China central bank says no need for easing after tariff hike
- People’s Bank of China says Chinese economic fundamentals ‘remain solid’
- Ready to ‘fine-tune’ monetary policy in response to changes in economic and financial data
The People’s Bank of China (PBOC) indicated on Friday that it saw no reason to undertake a major easing of monetary policy as a result of the increase in US tariffs on Chinese imports.
Instead, the central bank gave an optimistic interpretation of April lending and credit data and expressed confidence that its deep policy toolkit could address all market contingencies.
The upbeat assessment defied market concerns about the country’s economic outlook, coming just hours after the US raised tariffs on US$200 billion worth of Chinese merchandise from 10 per cent to 25 per cent.
The PBOC made clear it aimed to anchor market expectations and address the constant guessing over whether monetary policy would be loosened more to address a potential further slowdown in Chinese growth.
“Our monetary approach has not changed based on current overall and structural data,” Sun Guofeng, director of the PBOC’s monetary policy department, said at the media briefing on Friday afternoon.
While the central bank would continue to pursue a prudent monetary policy, it would also properly manage money supply and fine-tune policies according to changes in economic growth and inflation, Sun said.
“As for the change in the domestic and external economic environment, China has sufficient leeway and a deep monetary policy toolkit, and so has full ability to deal with [economic] uncertainties,” he said.
The revival of Sino-US trade tensions in the past week has roiled global financial markets and raised concerns that the Chinese economy could experience a renewed slowdown without additional fiscal and monetary stimulus.
Zhou Xuedong, the central bank’s spokesman and general office director, said the trade war’s biggest impact had been on market expectations rather than on the real economy.
“It eventually depends on how our economy functions, about which we have full confidence. China’s economic fundamentals – as reflected in the economic growth rate, the consumer price index, the producer price index and financial data – remain solid,” he said.
Ma Jun, a Tsinghua University professor and also a monetary policy adviser to the PBOC, calculated that Friday’s tariff hike would shave only 0.3 percentage point from China’s growth rate and so the impact was “controllable”.
The PBOC’s assessment of April lending data was more optimistic than that of many analysts, who pointed to the larger-than-expected monthly drops in new bank lending and total aggregate financing, two key indicators measuring monetary policy support for the real economy.
New yuan loans dropped to 1.02 trillion yuan in April from 1.69 trillion yuan in March, while national aggregate financing, a broad measure of credit to the real economy, dropped to 1.36 trillion yuan in April, less than half of the 2.86 trillion yuan a month earlier, according to PBOC data released a day earlier.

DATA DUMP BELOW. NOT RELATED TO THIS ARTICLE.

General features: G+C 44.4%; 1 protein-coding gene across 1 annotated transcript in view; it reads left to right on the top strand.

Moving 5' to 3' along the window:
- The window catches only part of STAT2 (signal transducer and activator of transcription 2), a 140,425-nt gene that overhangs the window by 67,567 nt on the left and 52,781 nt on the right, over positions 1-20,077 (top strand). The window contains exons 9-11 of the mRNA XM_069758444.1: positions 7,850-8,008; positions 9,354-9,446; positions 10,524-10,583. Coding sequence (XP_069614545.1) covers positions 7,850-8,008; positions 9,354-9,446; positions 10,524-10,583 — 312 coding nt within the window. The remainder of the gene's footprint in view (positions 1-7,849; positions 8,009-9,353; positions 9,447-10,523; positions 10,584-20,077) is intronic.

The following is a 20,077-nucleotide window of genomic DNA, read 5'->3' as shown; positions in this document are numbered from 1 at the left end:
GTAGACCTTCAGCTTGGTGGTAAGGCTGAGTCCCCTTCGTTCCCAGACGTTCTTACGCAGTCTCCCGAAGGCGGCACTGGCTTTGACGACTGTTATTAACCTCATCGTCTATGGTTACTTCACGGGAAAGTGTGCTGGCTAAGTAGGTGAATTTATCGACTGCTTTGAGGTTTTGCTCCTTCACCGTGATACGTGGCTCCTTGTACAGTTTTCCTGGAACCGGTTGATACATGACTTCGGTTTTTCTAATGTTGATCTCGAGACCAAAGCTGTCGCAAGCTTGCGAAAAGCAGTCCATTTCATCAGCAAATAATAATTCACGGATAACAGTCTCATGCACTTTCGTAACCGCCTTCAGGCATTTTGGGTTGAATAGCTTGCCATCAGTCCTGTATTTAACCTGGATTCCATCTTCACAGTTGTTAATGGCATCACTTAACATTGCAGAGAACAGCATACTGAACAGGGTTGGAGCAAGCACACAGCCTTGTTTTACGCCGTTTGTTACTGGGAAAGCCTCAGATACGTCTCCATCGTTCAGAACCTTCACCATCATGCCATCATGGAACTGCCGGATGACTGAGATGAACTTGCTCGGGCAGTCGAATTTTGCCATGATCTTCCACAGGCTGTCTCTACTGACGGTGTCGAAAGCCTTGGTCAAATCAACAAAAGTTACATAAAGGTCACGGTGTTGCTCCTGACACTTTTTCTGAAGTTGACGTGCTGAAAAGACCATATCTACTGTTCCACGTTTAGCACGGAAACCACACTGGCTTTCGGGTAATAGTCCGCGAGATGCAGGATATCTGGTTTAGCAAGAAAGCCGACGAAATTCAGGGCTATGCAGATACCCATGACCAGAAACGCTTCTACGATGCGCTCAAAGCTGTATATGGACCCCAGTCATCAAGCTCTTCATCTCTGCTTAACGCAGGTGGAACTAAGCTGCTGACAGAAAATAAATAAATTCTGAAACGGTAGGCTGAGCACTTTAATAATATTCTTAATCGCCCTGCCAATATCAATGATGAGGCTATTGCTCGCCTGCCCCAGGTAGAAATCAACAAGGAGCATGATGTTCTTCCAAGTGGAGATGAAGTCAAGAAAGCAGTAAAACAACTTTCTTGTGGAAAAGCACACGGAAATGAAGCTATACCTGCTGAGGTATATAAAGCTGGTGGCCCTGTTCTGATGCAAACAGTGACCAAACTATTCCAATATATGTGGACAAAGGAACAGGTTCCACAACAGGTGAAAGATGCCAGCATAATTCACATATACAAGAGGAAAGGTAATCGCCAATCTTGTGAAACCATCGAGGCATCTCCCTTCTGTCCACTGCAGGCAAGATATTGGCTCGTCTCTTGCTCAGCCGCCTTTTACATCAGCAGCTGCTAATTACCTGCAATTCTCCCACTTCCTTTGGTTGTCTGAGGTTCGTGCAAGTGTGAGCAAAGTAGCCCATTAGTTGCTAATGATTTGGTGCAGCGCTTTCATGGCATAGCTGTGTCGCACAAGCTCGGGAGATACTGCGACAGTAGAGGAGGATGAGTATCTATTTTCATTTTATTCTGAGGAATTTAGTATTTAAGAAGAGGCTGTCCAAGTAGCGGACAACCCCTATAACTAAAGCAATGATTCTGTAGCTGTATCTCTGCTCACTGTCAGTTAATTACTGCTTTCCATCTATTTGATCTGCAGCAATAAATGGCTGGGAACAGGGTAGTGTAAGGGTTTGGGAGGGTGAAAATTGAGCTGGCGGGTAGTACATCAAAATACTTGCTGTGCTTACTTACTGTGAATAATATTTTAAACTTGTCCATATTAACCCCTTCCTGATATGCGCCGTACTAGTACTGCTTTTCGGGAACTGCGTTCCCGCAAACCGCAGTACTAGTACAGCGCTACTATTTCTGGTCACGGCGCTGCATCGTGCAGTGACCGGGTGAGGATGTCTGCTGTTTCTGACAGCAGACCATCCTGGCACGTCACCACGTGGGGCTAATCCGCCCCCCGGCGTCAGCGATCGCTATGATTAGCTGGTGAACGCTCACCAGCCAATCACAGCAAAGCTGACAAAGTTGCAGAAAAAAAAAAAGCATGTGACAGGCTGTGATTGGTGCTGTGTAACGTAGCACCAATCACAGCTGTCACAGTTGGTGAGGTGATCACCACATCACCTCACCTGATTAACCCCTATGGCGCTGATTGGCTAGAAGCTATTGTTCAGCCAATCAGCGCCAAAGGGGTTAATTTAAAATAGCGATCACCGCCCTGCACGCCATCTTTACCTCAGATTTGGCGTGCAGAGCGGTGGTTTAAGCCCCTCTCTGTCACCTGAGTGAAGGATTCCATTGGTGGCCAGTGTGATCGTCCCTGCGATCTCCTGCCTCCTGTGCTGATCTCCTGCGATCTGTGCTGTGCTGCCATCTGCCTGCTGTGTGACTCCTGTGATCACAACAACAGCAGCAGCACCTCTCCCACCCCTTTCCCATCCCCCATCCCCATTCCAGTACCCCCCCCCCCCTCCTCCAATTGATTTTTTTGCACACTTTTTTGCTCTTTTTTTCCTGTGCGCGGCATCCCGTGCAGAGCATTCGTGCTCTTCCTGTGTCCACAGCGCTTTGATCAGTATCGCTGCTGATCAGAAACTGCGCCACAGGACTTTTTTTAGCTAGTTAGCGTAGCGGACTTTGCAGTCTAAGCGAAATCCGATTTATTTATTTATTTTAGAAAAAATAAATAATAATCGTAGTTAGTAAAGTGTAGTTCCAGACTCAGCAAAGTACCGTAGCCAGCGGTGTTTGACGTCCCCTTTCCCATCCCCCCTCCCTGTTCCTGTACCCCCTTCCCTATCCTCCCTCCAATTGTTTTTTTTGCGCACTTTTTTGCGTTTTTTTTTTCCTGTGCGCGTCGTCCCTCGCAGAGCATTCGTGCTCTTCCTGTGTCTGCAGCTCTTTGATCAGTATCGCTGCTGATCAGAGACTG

Sun said month-on-month comparisons were usually distorted by seasonal factors and so the data should be evaluated over a longer period, such as using a 12-month moving average or year-to-date accumulative figures.
April credit growth was relatively good and would continue to grow steadily in the future as lending constraints eased, he said. “Credit demand is still robust,” he added.
On Monday, the central bank made the unexpected announcement that it had freed up 280 billion yuan of funds that could be lent to small firms by cutting the required reserve ratio for rural commercial banks. The central bank attributed the cut to its ongoing efforts to set up a three-tier reserve requirement framework to help smaller banks and companies, and not to US President Donald Trump’s threat the day before to raise tariffs on Chinese imports.
The central bank has also refrained from large liquidity injections since early April, saying the current liquidity level in the interbank market is “relatively high”.
Song Houze, a research fellow at the Paulson Institute, said the monetary tightening since April reflected the central bank’s struggle to balance its support for growth while continuing its deleveraging campaign to reduce debt and risky lending.
However, “the tightening will be short-lived and unlikely to last beyond May, particularly if the trade war meaningfully escalates yet again,” he wrote in a note.
The Chinese trade delegation, led by Vice-Premier Liu He, is due to hold a second day of negotiations with its US counterparts in Washington on Friday in an attempt to reach agreement on a deal to end the trade war.
The Ministry of Commerce repeated earlier on Friday that it would take “necessary countermeasures” in response to the US move to increase tariffs, but did not provide details.